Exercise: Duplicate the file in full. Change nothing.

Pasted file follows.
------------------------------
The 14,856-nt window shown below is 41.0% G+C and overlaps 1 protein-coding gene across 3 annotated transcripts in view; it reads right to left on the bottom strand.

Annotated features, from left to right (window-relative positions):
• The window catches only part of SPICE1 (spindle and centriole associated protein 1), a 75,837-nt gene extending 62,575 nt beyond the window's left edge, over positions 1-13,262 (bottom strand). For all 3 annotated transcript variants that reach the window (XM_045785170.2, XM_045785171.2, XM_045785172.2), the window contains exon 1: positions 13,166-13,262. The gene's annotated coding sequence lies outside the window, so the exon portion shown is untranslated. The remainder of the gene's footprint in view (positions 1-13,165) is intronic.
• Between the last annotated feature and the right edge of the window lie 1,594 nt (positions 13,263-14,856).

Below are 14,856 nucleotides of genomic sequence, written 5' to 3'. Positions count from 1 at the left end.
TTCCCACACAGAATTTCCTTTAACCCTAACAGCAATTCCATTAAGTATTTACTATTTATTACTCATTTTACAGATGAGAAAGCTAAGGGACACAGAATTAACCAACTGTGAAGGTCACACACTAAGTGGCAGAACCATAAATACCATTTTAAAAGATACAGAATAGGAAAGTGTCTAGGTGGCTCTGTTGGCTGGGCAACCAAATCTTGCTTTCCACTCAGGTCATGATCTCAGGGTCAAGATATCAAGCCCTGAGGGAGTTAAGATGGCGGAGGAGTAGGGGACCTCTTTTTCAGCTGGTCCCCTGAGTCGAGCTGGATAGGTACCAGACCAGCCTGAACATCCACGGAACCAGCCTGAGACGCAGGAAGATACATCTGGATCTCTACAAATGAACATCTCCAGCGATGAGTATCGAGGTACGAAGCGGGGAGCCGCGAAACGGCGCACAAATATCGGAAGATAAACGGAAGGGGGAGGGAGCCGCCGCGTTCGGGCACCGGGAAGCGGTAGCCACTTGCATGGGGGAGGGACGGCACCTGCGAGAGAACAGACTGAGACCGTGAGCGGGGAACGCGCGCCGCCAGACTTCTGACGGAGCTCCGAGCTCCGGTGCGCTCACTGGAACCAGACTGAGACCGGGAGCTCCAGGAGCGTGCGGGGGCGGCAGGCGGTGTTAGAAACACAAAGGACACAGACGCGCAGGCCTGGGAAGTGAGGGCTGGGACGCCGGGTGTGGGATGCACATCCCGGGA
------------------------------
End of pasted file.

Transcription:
The 14,856-nt window shown below is 41.0% G+C and overlaps 1 protein-coding gene across 3 annotated transcripts in view; it reads right to left on the bottom strand.

Annotated features, from left to right (window-relative positions):
• The window catches only part of SPICE1 (spindle and centriole associated protein 1), a 75,837-nt gene extending 62,575 nt beyond the window's left edge, over positions 1-13,262 (bottom strand). For all 3 annotated transcript variants that reach the window (XM_045785170.2, XM_045785171.2, XM_045785172.2), the window contains exon 1: positions 13,166-13,262. The gene's annotated coding sequence lies outside the window, so the exon portion shown is untranslated. The remainder of the gene's footprint in view (positions 1-13,165) is intronic.
• Between the last annotated feature and the right edge of the window lie 1,594 nt (positions 13,263-14,856).

Below are 14,856 nucleotides of genomic sequence, written 5' to 3'. Positions count from 1 at the left end.
TTCCCACACAGAATTTCCTTTAACCCTAACAGCAATTCCATTAAGTATTTACTATTTATTACTCATTTTACAGATGAGAAAGCTAAGGGACACAGAATTAACCAACTGTGAAGGTCACACACTAAGTGGCAGAACCATAAATACCATTTTAAAAGATACAGAATAGGAAAGTGTCTAGGTGGCTCTGTTGGCTGGGCAACCAAATCTTGCTTTCCACTCAGGTCATGATCTCAGGGTCAAGATATCAAGCCCTGAGGGAGTTAAGATGGCGGAGGAGTAGGGGACCTCTTTTTCAGCTGGTCCCCTGAGTCGAGCTGGATAGGTACCAGACCAGCCTGAACATCCACGGAACCAGCCTGAGACGCAGGAAGATACATCTGGATCTCTACAAATGAACATCTCCAGCGATGAGTATCGAGGTACGAAGCGGGGAGCCGCGAAACGGCGCACAAATATCGGAAGATAAACGGAAGGGGGAGGGAGCCGCCGCGTTCGGGCACCGGGAAGCGGTAGCCACTTGCATGGGGGAGGGACGGCACCTGCGAGAGAACAGACTGAGACCGTGAGCGGGGAACGCGCGCCGCCAGACTTCTGACGGAGCTCCGAGCTCCGGTGCGCTCACTGGAACCAGACTGAGACCGGGAGCTCCAGGAGCGTGCGGGGGCGGCAGGCGGTGTTAGAAACACAAAGGACACAGACGCGCAGGCCTGGGAAGTGAGGGCTGGGACGCCGGGTGTGGGATGCACATCCCGGGA